Pack Monadnock

Martine hiking on the Wapack Trail
Shortly after I bought a new bicycle in New Hampshire, I decided to go on a bike ride. I think it was still the 4th of July, the same day the bike shop was inexplicably open for me to buy the bike. A few miles later as I climbed up a hill, I had a flat tire. Bah.

Luckily I found dad's patch kit, and hacked the pump into working well enough for Presta valve stems instead of Schrader valve stems. It was enough to get me home, but not enough to inspire confidence for a longer ride. A close examination determined that I needed a new rim liner: the one that came with the bike was unsuitable for double walled rims.

After the stores opened up and I got the needed supplies, I set out again on Wednesday. This time, I was bound for the top of Pack Monadnock, a small peak nearby.

This whole "peak" thing may require a bit of explanation for those of you who live way out West in the Pittsburgh area. Unlike here, New England has peaks instead of just ridges. Even where there are a lot of hills in Pittsburgh, none of them lead to a distinct high point with a scenic view in all directions, topped by Big Sky. Peaks provide a much greater sense of accompishment than ridges and rolling hills.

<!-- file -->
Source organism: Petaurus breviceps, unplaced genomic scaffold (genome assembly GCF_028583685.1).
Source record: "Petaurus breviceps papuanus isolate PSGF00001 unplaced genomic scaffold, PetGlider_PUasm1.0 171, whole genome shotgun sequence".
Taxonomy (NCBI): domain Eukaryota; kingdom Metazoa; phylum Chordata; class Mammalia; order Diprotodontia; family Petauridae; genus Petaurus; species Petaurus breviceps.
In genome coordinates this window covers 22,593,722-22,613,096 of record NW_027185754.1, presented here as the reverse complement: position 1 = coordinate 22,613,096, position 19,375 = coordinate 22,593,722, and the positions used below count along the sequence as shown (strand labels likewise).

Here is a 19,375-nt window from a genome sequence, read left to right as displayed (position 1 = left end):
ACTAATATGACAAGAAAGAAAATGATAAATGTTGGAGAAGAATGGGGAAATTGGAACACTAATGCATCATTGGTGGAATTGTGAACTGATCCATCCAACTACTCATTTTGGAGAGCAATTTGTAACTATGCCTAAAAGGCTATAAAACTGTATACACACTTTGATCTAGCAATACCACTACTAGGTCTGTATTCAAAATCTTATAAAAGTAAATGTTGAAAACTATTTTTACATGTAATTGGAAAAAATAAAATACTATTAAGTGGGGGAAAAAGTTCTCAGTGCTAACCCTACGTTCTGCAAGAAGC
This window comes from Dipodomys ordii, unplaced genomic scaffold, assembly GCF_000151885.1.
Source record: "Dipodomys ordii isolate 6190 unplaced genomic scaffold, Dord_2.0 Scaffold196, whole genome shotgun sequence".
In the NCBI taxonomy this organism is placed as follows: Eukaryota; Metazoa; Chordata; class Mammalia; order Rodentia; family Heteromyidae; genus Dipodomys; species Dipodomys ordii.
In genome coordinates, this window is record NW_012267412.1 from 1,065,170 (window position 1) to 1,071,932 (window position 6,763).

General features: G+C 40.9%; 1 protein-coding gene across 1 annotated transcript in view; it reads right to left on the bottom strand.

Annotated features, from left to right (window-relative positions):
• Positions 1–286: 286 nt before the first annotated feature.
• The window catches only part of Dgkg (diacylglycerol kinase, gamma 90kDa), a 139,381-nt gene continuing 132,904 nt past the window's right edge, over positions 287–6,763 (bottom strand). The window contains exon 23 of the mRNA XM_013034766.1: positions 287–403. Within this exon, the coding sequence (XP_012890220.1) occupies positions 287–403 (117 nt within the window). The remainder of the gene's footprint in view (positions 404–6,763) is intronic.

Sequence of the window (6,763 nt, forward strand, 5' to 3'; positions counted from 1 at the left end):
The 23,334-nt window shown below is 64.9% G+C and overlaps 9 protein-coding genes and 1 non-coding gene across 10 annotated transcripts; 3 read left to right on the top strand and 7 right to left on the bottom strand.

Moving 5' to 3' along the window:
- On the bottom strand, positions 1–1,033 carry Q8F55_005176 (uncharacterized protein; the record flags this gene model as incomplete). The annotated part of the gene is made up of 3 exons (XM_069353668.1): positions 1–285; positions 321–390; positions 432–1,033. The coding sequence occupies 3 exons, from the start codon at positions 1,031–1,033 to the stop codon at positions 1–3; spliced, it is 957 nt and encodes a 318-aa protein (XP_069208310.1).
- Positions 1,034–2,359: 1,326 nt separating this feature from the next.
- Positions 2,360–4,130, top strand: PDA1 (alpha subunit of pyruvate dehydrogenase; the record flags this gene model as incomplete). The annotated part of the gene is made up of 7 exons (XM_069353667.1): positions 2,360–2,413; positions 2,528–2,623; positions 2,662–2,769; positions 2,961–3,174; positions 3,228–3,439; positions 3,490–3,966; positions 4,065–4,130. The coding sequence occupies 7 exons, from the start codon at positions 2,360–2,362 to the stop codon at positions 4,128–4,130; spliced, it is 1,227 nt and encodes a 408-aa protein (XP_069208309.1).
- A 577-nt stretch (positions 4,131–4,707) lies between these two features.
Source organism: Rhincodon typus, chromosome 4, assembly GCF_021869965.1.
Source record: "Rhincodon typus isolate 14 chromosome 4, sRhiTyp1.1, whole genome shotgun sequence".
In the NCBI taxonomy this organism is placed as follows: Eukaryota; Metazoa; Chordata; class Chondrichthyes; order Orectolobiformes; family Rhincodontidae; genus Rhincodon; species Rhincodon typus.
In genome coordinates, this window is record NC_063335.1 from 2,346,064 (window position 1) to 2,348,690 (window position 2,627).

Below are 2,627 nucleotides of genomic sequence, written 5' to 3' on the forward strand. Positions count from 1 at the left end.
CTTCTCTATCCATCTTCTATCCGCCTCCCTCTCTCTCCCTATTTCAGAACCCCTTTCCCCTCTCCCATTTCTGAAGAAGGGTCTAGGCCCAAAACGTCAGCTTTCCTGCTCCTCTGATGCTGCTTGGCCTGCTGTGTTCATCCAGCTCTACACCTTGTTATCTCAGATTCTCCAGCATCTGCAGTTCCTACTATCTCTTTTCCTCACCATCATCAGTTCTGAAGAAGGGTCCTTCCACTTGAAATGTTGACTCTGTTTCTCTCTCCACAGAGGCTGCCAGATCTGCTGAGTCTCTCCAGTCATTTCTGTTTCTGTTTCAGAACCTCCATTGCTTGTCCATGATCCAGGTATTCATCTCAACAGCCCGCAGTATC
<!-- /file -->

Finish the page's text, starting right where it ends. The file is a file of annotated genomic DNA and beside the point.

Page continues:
And so it was that I set off towards Pack Monadnock, south summit. My route took me primarily on back roads, and I very quickly realized another difference between cycling in New Hampshire and cycling in Pittsburgh. In the city, I need to go on long rides just to find a little bit of "middle of nowhere." Even then, I'm really just riding through specially zoned suburbs and not the True middle of nowhere. In New Hampshire, I hit the edge of Nowhere within a few miles. If I lived in New Hampshire I'd probably get lazy, because I wouldn't have to ride nearly as far to find a nice winding, hilly forest road.

Wait a minute. Where's my pump? I forgot it! Oops, I probably won't need it, right?